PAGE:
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Archive for Monday, October 10, 2011

Connecticut not backing down from fight with Amazon on new tax law

October 10, 2011

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— Connecticut officials are not giving up on requiring Internet sellers to collect state sales taxes, despite signs from online retailer Amazon.com that it has no immediate plans to abide by the state’s new Internet tax law.

State officials confirmed to The Associated Press that Amazon wrote the Department of Revenue Services this month, saying the company is not obligated to abide by the law because it does not have a physical presence in Connecticut. Amazon contends that by not having a physical presence, it does not have to collect and remit taxes to the state, a protection of the U.S. Constitution.

Connecticut plans to press Amazon for the taxes the state believes it should have collected at least during the month or so when the new law was in effect and Amazon still had affiliations with websites in Connecticut through its Amazon Associates Program. Amazon severed those ties in June.

The state could expect up to $9.4 million a year in additional revenue if remote sellers, including Amazon, complied with the new law, according to an estimate by the General Assembly’s Office of Fiscal Analysis. That estimate was based on data from a comparable New York law.

Connecticut officials believe Amazon is obligated in other ways, as well.

“All we have to do is get in the door. Once we get in the door, there are some more opportunities that come,” DRS Commissioner Kevin Sullivan said. Connecticut plans to evaluate some other connections Amazon has with people in the state and start building a case that Sullivan predicted will ultimately be decided in court. He said he didn’t know how much money the state could expect to collect from the month or so that’s in question.

“They’re not fighting against a burden on their ability to do business in the state of Connecticut,” Sullivan said. “They’re fighting to protect an advantage against everybody else who’s doing business in the state of Connecticut.”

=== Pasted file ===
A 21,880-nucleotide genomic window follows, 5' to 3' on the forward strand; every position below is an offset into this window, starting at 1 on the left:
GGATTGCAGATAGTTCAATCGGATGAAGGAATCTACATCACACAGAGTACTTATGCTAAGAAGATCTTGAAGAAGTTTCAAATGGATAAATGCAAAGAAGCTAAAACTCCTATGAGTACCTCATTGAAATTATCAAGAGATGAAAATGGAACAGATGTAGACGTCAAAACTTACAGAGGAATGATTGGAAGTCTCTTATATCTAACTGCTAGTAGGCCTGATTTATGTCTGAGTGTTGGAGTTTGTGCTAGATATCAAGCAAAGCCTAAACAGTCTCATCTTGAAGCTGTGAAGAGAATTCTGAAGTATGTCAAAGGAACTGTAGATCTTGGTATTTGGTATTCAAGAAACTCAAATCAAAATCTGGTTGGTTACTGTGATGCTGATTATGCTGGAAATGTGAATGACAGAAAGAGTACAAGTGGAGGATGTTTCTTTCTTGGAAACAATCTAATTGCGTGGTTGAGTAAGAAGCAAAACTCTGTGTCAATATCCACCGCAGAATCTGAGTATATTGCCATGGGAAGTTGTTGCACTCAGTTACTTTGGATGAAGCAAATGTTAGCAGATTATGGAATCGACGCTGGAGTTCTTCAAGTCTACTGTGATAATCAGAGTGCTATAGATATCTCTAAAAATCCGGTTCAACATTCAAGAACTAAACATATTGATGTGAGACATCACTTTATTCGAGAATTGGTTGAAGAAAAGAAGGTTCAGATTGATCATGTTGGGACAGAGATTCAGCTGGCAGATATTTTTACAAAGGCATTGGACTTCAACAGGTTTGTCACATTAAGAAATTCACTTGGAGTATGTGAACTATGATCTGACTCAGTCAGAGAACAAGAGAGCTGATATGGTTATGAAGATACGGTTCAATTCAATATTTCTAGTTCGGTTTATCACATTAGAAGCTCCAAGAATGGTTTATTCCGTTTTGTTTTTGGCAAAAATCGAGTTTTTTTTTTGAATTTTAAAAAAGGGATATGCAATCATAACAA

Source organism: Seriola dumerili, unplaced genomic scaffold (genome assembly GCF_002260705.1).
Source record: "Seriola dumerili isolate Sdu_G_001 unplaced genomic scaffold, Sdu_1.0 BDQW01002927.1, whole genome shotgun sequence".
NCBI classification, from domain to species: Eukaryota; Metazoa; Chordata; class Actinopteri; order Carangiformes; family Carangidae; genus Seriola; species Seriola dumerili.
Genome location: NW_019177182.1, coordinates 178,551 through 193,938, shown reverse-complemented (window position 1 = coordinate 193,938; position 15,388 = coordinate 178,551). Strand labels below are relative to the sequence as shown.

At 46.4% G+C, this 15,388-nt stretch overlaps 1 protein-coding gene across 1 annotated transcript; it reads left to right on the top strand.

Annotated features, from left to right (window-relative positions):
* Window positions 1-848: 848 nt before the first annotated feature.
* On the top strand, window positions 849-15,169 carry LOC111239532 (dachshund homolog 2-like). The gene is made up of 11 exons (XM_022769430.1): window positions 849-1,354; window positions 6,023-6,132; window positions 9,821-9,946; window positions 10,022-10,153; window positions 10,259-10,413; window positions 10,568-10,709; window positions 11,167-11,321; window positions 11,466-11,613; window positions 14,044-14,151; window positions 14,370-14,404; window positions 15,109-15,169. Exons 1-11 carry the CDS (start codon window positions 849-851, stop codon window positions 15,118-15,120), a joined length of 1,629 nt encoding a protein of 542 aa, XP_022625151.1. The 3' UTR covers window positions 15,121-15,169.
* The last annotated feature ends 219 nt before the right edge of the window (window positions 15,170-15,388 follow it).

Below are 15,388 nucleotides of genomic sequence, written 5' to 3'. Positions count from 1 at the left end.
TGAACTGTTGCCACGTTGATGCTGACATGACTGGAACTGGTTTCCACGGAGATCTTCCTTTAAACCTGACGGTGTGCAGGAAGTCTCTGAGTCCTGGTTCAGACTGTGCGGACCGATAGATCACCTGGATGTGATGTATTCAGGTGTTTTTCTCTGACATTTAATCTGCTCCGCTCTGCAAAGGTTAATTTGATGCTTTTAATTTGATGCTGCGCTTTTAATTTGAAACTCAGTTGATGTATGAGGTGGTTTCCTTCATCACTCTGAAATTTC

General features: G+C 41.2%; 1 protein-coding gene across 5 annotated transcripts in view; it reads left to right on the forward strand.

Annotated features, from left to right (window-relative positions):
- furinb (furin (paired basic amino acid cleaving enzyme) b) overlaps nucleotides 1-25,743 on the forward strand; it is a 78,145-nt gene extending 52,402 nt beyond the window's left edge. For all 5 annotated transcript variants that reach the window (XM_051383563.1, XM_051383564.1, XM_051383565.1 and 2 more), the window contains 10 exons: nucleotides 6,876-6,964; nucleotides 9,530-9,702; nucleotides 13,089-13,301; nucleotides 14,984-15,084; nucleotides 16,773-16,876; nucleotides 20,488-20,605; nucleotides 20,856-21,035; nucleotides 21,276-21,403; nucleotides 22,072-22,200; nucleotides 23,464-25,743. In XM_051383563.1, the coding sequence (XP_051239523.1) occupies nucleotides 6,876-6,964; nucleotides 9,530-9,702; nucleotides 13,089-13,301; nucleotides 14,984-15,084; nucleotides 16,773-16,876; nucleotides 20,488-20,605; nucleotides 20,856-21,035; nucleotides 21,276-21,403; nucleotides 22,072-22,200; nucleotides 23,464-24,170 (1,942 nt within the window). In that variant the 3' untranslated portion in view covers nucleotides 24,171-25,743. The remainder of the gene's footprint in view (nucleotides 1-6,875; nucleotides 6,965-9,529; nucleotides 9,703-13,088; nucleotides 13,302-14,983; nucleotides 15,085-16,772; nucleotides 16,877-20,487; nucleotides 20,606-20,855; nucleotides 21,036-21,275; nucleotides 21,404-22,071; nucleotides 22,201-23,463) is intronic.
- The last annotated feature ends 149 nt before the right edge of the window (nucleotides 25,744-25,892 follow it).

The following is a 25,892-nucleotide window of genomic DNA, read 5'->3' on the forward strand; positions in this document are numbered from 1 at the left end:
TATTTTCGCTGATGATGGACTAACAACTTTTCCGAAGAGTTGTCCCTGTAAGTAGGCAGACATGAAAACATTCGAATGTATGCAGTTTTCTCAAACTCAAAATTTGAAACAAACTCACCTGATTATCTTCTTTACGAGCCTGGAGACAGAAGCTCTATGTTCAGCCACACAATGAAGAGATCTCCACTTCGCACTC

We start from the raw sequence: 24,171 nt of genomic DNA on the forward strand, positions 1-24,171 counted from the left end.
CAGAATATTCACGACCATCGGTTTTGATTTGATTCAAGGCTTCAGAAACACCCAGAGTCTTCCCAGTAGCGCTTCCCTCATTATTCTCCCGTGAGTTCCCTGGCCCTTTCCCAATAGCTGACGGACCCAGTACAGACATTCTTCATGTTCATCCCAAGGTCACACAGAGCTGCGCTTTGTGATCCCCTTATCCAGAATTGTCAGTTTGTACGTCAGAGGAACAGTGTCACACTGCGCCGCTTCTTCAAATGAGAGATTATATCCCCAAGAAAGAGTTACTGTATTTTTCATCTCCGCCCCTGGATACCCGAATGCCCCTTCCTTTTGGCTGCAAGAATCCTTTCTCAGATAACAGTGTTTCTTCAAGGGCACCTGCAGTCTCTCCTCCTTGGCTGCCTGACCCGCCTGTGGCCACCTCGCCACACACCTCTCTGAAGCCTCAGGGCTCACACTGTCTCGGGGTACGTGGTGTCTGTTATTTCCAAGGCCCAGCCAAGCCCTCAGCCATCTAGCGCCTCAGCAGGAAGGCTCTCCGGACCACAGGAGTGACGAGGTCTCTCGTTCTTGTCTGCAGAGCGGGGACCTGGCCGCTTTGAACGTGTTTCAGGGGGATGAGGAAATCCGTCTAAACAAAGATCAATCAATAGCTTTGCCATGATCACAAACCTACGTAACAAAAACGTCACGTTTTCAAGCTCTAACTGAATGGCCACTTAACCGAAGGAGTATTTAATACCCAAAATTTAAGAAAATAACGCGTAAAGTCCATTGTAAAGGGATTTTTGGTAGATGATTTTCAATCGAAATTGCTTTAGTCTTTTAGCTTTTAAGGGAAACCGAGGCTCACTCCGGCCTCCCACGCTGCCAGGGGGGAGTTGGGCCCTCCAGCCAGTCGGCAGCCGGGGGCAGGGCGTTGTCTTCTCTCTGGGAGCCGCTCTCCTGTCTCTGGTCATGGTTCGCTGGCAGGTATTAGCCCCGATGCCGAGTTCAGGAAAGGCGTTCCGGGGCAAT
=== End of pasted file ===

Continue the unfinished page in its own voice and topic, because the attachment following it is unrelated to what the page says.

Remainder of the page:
Cash-strapped states across the country are grappling with how to capture the sales tax revenues that go uncollected from online purchases, with at least six states enacting laws similar to Connecticut’s as of June, according to the National Conference of State Legislatures. NCSL estimates that all states are losing $23 billion each year, a figure that climbs annually as more people shop on the Internet instead of in their local stores, said Neil Osten, director of NCSL’s Washington, D.C., office.

Connecticut, he said, is estimated to lose $152 million a year from uncollected sales taxes from Internet retailers that don’t currently collect the tax.

Gov. Dannel P. Malloy, who pushed for the Internet tax law as part of his budget plan to fill a $3.3 billion deficit, said he’s committed to the cause for the long haul and believes Connecticut and other states will eventually win the battle.

“This is our initial request, their initial response. This has got miles to go before we sleep,” Malloy said in an interview. “I also believe there are trends at play in the United States that are going to move in the right direction to dissipate the unfair advantage that these kinds of retailers have over job-producers in our state.”

Comments

usesomesense 2 years, 11 months ago

Funny how the state of Kansas jumped on the bandwagon for the 'Streamlined Salestax Project' that was supposed to get states standardized on how they collect sales tax to enable the collection of sales tax across state lines, yet the only impact that it has had here has been to make it FAR more complex for in state businesses that either deliver product or provide on site services.

The feds act like having sales tax on internet sales is an impossible task. This is simply not true. The fact is that local businesses have always suffered due to what's practically a 10% price difference right out of the chute. The fact is that businesses that want to do businesses across state lines should be required to track the destinations and should be subject to a 15% tax rate. The online retailers can't complain about trying to keep track of each jurisdictions salestax and the fed could keep 3% for the handling and reducing the national debt.

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skinny 2 years, 11 months ago

This is stupid! That's makes about as much sense as saying because I go to Texas on vacation Texas should pay sales taxes to Kansas..

Number one, if the online Company does not have a store in the state that is trying to collect the sales tax they is no Federal law that requires them to collect the sales tax. The state law is not enforceable outside the state trying to collect the tax!

Number two, if there becomes a Federal law that requires the states to collect sales tax the online stores will simply move outside the country and once again the sales tax law will not be enforceable!!

I shop online because I don't have to pay the sales tax! 1/3 of my income already goes to taxes. I am not giving them any more then I already do, period!!!

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